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  • 1.
    Kälvegren, Hanna
    et al.
    Örebro University, School of Health and Medical Sciences. Fac Hlth Sci, Dept Med & Hlth Sci, Div Cardiovasc Med, Linköping Univ, Linköping, Sweden.
    Fridfeldt, Jonna
    Fac Hlth Sci, Dept Med & Hlth Sci, Div Drug Res, Linköping Univ, Linköping, Sweden.
    Bengtsson, Torbjörn
    Örebro University, School of Health and Medical Sciences. Fac Hlth Sci, Dept Med & Hlth Sci, Div Drug Res, Linköping Univ, Linköping, Sweden.
    The role of plasma adenosine deaminase in chemoattractant-stimulated oxygen radical production in neutrophils2010In: European Journal of Cell Biology, ISSN 0171-9335, E-ISSN 1618-1298, Vol. 89, no 6, p. 462-467Article in journal (Refereed)
    Abstract [en]

    Objectives: Adenosine deaminase (ADA) has a role in many immunity mediated disorders, such as asthma, tuberculosis and coronary artery disease. This study aims to investigate the ability of plasma ADA to modulate reactive oxygen species (ROS) production in neutrophils, and examine the involvement of adenosine and the cyclic AMP signaling pathway in this process. Methods: Neutrophils were stimulated, in the absence or presence of plasma, with the chemotactic peptide fMLP (formyl-methionyl-leucyl-phenylalanine), and the ROS production was determined with luminol-enhanced chemiluminescence. Activity of ADA was measured spectrophotometrically. Results: Plasma dose-dependently amplified the ROS generation in fMLP-stimulated neutrophils. In parallel, incubation of neutrophils in plasma elevated the total ADA-activity approximately 10 times from 1.3 U/ml to 12 U/ml. Inhibition of ADA, or type IV phosphodiesterases, significantly lowered the plasma-mediated ROS production. Furthermore, the high-affinity adenosine A(1) receptor antagonists DPCPX and 8-phenyltheophylline markedly inhibited the plasma-induced respiratory burst in neutrophils, suggesting an AI receptor-mediated mechanism. Conclusions: This study suggests that plasma ADA amplifies the release of toxic oxygen radicals from neutrophils through a downregulation of the inhibitory adenosine/cAMP-system and an enhanced activation of the stimulatory adenosine A(1)-receptor. This mechanism has probably a crucial role in regulating neutrophil function and in the defence against microbial infections. However, a sustained neutrophil activation could also contribute to inflammatory disorders such as atherosclerosis. (C) 2010 Elsevier GmbH. All rights reserved.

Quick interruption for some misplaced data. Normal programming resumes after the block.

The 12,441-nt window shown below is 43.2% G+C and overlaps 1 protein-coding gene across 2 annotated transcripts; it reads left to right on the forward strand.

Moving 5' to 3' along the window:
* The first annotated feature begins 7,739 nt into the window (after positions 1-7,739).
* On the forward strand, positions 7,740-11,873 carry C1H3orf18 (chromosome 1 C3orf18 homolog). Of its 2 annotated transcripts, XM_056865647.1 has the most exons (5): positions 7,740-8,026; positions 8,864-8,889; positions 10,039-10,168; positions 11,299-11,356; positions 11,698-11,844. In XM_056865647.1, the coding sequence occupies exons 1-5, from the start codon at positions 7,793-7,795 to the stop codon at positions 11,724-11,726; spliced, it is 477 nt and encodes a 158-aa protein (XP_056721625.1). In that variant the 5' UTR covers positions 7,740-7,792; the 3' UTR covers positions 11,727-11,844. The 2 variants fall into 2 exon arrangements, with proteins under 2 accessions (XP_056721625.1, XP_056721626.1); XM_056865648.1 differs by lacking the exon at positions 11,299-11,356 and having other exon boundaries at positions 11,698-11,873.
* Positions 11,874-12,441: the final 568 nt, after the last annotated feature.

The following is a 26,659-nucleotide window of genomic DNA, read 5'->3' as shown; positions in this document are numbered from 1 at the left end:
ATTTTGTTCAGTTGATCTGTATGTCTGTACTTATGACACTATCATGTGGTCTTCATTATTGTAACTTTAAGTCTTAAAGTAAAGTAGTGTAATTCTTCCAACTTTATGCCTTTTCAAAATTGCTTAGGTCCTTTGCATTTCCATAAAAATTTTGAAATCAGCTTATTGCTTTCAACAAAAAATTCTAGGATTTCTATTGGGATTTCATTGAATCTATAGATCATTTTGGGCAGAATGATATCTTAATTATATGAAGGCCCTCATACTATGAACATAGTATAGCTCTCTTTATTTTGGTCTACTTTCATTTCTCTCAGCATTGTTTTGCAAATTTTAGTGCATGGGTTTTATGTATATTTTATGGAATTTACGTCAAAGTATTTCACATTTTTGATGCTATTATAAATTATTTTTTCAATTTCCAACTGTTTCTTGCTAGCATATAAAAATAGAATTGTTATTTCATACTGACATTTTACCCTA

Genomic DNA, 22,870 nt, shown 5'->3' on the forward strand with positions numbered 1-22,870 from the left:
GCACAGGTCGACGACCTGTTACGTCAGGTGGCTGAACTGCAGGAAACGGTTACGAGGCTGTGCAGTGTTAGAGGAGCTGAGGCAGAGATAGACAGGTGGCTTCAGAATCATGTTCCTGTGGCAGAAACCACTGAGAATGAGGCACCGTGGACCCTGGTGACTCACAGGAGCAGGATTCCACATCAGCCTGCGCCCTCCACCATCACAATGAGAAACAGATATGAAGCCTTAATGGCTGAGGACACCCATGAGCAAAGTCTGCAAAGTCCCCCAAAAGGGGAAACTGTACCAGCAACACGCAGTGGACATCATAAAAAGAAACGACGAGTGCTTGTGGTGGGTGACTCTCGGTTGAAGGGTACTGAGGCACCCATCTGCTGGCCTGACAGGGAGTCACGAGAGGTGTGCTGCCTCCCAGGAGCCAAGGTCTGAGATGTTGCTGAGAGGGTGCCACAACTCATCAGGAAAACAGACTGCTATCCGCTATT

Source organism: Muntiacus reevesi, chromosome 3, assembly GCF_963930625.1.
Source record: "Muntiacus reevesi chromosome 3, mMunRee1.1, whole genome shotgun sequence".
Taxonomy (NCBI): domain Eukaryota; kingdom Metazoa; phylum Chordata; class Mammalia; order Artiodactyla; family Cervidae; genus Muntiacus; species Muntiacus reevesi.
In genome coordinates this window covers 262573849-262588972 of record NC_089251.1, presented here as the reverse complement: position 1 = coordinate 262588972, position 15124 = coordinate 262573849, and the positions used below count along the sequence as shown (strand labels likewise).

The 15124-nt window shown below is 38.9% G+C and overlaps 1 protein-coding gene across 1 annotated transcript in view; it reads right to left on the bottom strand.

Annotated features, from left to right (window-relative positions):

• 2.
    Kälvegren, Hanna
    et al.
    Örebro University, School of Health and Medical Sciences.
    Jonsson, Simon
    Örebro University, School of Health and Medical Sciences.
    Jonasson, Lena
    Örebro University, School of Health and Medical Sciences.
    Release of matrix metalloproteinases-1 and-2, but not-9, from activated platelets measured by enzyme-linked immunosorbent assay2011In: Platelets, ISSN 0953-7104, E-ISSN 1369-1635, Vol. 22, no 8, p. 572-578Article in journal (Refereed)
    Abstract [en]